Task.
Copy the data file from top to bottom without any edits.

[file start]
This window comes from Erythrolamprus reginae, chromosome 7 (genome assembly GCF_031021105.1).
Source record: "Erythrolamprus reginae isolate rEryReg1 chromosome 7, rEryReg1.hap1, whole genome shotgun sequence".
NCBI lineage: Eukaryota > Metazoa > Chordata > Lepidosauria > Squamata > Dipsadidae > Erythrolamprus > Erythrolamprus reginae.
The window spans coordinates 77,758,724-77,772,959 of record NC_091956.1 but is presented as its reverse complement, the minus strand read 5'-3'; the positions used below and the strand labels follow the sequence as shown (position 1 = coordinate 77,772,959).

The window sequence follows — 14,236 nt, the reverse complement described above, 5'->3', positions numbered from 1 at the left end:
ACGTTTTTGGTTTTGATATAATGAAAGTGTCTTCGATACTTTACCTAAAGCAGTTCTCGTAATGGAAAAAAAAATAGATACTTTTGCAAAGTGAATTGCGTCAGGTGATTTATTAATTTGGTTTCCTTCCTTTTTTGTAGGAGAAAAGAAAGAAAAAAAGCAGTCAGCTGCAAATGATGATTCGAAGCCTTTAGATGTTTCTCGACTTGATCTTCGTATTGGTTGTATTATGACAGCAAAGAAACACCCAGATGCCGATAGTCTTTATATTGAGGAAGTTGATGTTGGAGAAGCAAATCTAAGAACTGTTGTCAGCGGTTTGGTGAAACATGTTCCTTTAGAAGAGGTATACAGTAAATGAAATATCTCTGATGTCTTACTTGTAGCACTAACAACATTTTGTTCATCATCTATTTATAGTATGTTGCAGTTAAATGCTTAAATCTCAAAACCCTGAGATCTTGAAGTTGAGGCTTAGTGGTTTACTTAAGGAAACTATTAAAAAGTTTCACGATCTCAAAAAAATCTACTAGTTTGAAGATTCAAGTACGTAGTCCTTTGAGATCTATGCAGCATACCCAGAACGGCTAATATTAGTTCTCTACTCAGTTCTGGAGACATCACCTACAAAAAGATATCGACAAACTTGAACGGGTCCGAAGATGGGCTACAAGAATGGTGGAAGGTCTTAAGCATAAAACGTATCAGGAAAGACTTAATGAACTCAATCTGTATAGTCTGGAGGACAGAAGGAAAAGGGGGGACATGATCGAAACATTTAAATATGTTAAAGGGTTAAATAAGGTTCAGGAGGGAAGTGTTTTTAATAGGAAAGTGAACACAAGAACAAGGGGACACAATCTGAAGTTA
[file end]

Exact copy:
This window comes from Erythrolamprus reginae, chromosome 7 (genome assembly GCF_031021105.1).
Source record: "Erythrolamprus reginae isolate rEryReg1 chromosome 7, rEryReg1.hap1, whole genome shotgun sequence".
NCBI lineage: Eukaryota > Metazoa > Chordata > Lepidosauria > Squamata > Dipsadidae > Erythrolamprus > Erythrolamprus reginae.
The window spans coordinates 77,758,724-77,772,959 of record NC_091956.1 but is presented as its reverse complement, the minus strand read 5'-3'; the positions used below and the strand labels follow the sequence as shown (position 1 = coordinate 77,772,959).

The window sequence follows — 14,236 nt, the reverse complement described above, 5'->3', positions numbered from 1 at the left end:
ACGTTTTTGGTTTTGATATAATGAAAGTGTCTTCGATACTTTACCTAAAGCAGTTCTCGTAATGGAAAAAAAAATAGATACTTTTGCAAAGTGAATTGCGTCAGGTGATTTATTAATTTGGTTTCCTTCCTTTTTTGTAGGAGAAAAGAAAGAAAAAAAGCAGTCAGCTGCAAATGATGATTCGAAGCCTTTAGATGTTTCTCGACTTGATCTTCGTATTGGTTGTATTATGACAGCAAAGAAACACCCAGATGCCGATAGTCTTTATATTGAGGAAGTTGATGTTGGAGAAGCAAATCTAAGAACTGTTGTCAGCGGTTTGGTGAAACATGTTCCTTTAGAAGAGGTATACAGTAAATGAAATATCTCTGATGTCTTACTTGTAGCACTAACAACATTTTGTTCATCATCTATTTATAGTATGTTGCAGTTAAATGCTTAAATCTCAAAACCCTGAGATCTTGAAGTTGAGGCTTAGTGGTTTACTTAAGGAAACTATTAAAAAGTTTCACGATCTCAAAAAAATCTACTAGTTTGAAGATTCAAGTACGTAGTCCTTTGAGATCTATGCAGCATACCCAGAACGGCTAATATTAGTTCTCTACTCAGTTCTGGAGACATCACCTACAAAAAGATATCGACAAACTTGAACGGGTCCGAAGATGGGCTACAAGAATGGTGGAAGGTCTTAAGCATAAAACGTATCAGGAAAGACTTAATGAACTCAATCTGTATAGTCTGGAGGACAGAAGGAAAAGGGGGGACATGATCGAAACATTTAAATATGTTAAAGGGTTAAATAAGGTTCAGGAGGGAAGTGTTTTTAATAGGAAAGTGAACACAAGAACAAGGGGACACAATCTGAAGTTA